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Cancer Survivor Receives Bionic Arm

7 months, 1 week ago

4610  0
Posted on Dec 15, 2023, 3 p.m.

Image/Credit: Hero Arm by Open Bionics

Christa Seubert from Würzburg, Germany was recently fitted with a bionic arm after losing her arm below the elbow to cancer just under a year ago, making the 84-year-old grandmother the oldest person in the world to be fitted with a bionic arm.

Initially, Seubert thought that she had a blocked carpal tunnel, she had two operations on her right hand which caused her entire hand to become inflamed, and overnight a lump suddenly appeared between her thumb and index finger. It became apparent quickly that Seubert had aggressive cancer, and after chemotherapy failed she underwent unavoidable arm amputation to save her life. 

“It was very, very, aggressive,” said Seubert. “There was no choice. This happened on 3 January.”

Seubert tries to live an active lifestyle, enjoying a variety of hobbies such as handicrafts, cycling, gardening, and walking her dog. Although grateful for the work and dedication of those at the Erlangen University Hospital, she says that after the surgery she struggled to get back to doing her everyday activities independently, even cutting a loaf of bread and buttering it on her own was difficult. 

To get back to her everyday life, she was hoping for a lightweight prosthesis that wouldn’t weigh her down. When Seubert was fitted with a Hero Arm by the UK firm Open Bionics (founded in 2014) her life began to change as she was able to use her new bionic arm within an hour of being fitted to take her dog for a walk and enjoy a hot chocolate alongside the bank of River Main, according to Seubert’s blog on the Open Bionics website.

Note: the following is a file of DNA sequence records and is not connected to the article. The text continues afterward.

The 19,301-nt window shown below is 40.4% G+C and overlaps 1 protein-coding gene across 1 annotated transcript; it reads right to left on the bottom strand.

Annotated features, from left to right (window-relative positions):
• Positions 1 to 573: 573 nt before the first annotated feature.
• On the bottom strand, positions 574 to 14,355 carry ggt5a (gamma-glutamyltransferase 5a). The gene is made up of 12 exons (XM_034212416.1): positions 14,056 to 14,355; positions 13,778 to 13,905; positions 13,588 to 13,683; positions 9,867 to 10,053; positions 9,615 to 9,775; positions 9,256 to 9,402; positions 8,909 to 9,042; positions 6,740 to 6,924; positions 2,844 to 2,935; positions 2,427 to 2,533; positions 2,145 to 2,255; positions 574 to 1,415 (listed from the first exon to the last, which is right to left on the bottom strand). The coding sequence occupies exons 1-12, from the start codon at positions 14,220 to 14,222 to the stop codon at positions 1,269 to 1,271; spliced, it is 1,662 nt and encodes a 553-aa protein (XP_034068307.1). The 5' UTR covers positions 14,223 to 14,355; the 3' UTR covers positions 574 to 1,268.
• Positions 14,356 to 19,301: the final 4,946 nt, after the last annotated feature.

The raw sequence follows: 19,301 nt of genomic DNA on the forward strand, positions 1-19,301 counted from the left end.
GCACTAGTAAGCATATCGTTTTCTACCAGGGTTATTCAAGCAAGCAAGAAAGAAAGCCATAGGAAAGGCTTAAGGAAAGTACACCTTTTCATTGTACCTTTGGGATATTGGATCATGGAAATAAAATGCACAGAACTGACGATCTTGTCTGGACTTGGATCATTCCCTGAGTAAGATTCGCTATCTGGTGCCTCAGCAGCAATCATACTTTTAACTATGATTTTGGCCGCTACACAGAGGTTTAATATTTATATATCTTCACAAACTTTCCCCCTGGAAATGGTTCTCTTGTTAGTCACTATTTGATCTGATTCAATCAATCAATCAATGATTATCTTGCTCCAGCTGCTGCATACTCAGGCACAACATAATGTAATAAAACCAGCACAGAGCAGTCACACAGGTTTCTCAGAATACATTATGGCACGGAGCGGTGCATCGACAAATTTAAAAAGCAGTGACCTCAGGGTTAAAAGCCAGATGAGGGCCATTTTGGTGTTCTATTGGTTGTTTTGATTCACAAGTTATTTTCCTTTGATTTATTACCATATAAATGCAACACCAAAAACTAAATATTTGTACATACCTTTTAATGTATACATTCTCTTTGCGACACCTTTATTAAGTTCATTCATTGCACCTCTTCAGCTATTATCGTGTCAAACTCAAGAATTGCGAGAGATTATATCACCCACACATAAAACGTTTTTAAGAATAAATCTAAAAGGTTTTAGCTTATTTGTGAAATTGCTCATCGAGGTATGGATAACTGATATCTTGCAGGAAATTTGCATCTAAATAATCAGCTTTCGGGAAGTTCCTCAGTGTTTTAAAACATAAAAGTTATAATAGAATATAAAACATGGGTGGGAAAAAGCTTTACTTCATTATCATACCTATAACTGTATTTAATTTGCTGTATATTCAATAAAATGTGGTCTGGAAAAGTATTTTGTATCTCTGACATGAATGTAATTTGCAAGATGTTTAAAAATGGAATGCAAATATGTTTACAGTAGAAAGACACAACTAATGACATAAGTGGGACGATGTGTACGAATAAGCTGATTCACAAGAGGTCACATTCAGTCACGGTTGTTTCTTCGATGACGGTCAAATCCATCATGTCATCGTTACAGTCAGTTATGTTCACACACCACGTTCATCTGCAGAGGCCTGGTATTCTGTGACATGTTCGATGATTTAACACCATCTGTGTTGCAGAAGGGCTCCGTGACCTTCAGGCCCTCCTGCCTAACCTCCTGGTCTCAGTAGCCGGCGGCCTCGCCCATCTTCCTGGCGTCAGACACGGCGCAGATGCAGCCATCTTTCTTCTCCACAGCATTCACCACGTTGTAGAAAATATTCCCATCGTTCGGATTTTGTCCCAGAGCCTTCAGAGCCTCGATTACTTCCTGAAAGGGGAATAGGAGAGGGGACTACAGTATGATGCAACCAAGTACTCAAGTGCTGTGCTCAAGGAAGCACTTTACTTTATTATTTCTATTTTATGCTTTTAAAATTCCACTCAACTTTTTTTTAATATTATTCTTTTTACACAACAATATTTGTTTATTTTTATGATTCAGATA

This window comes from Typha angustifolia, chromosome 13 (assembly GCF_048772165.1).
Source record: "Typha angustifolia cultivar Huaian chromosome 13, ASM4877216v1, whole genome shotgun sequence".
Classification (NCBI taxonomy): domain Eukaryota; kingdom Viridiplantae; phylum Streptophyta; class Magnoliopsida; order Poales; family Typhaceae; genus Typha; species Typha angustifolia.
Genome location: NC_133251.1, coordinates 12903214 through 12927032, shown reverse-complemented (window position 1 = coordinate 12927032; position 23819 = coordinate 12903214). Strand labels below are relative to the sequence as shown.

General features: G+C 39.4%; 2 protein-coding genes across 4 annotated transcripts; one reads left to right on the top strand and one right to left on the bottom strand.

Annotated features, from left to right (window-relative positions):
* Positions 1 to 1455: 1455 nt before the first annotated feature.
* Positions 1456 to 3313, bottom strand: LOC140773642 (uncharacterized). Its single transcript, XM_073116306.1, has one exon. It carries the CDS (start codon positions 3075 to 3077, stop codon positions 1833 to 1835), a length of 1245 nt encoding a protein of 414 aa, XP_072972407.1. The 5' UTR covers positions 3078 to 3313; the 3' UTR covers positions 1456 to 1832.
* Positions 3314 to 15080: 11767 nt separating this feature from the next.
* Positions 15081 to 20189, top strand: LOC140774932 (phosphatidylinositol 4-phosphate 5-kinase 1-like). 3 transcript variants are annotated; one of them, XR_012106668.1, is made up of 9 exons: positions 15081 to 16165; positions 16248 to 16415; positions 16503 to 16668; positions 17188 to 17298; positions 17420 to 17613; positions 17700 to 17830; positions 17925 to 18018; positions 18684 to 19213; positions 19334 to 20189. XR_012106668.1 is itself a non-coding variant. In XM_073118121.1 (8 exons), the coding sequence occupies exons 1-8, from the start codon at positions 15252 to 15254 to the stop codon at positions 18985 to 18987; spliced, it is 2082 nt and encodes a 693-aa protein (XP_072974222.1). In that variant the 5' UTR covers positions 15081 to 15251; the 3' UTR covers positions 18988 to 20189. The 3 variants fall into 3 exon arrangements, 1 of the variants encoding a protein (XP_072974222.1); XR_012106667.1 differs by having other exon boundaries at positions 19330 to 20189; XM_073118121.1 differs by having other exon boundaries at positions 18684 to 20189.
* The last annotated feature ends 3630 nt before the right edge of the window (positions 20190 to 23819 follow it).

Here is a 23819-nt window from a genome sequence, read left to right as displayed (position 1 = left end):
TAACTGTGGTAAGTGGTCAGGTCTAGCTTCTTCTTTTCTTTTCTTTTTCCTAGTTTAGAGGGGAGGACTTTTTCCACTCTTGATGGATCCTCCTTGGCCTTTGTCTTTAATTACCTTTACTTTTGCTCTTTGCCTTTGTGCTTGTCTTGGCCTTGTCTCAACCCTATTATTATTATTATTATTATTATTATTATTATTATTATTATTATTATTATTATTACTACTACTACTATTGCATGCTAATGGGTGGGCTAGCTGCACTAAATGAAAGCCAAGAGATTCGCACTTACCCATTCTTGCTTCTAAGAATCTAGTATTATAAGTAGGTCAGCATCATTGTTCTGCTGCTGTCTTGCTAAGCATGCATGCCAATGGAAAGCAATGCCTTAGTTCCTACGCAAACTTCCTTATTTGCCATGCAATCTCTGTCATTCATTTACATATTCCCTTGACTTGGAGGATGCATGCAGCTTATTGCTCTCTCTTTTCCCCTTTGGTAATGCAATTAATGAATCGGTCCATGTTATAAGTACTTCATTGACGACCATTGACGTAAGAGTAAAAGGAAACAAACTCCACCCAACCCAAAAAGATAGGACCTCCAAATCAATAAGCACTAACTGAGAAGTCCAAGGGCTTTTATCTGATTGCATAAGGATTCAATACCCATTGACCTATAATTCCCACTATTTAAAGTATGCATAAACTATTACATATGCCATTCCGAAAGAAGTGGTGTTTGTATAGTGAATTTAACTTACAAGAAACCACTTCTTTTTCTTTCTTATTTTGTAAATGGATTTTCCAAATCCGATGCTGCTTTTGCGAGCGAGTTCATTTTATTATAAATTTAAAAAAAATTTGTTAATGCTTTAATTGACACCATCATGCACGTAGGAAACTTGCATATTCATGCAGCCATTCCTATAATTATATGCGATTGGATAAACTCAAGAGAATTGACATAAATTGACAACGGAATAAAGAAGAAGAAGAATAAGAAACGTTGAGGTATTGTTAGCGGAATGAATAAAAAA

“For Christa, being fitted with a Hero Arm has big advantages. It’s the ease of use, the very low weight compared to other prosthetic fittings, and the ease of putting on and taking off that I think will allow her to enjoy her independence,” said Mathias Stegemann, CPO at APT Prothesen in Würzburg, who fitted Seubert.

Open Bionics' mission is to support those such as Seubert using innovative technologies to ensure each Hero Arm is custom-built and bespoke to the user. The arm uses myoelectric sensors to detect underlying muscular contractions that are generated from specific muscle groups in the arm, these contractions are then amplified and converted into intuitive and proportional hand movements. 

“Now, I’ll be able to butter a piece of bread on my own, cut a slice of cheese, cut an apple and hold it without it always slipping away,” says Seubert. “I won’t have to ask for anything and everything anymore.”

As with anything you read on the internet, this article should not be construed as medical advice; please talk to your doctor or primary care provider before changing your wellness routine. This article is not intended to provide a medical diagnosis, recommendation, treatment, or endorsement.

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References/Sources/Materials provided by:

T.W. at WHN

Image/Credit: Hero Arm by Open Bionics

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